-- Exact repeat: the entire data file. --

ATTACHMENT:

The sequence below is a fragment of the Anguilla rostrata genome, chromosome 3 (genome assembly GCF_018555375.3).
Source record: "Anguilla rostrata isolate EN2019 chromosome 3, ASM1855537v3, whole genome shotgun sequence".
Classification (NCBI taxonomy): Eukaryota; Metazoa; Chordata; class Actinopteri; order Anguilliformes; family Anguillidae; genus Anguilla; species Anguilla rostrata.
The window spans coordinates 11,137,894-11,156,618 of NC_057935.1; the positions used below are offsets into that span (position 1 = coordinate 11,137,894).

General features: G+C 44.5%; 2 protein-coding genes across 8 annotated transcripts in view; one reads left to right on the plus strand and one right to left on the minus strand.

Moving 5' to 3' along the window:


The sequence below is a fragment of the Anguilla rostrata genome, chromosome 3 (genome assembly GCF_018555375.3).
Source record: "Anguilla rostrata isolate EN2019 chromosome 3, ASM1855537v3, whole genome shotgun sequence".
Classification (NCBI taxonomy): Eukaryota; Metazoa; Chordata; class Actinopteri; order Anguilliformes; family Anguillidae; genus Anguilla; species Anguilla rostrata.
The window spans coordinates 11,137,894-11,156,618 of NC_057935.1; the positions used below are offsets into that span (position 1 = coordinate 11,137,894).

General features: G+C 44.5%; 2 protein-coding genes across 8 annotated transcripts in view; one reads left to right on the plus strand and one right to left on the minus strand.

Moving 5' to 3' along the window: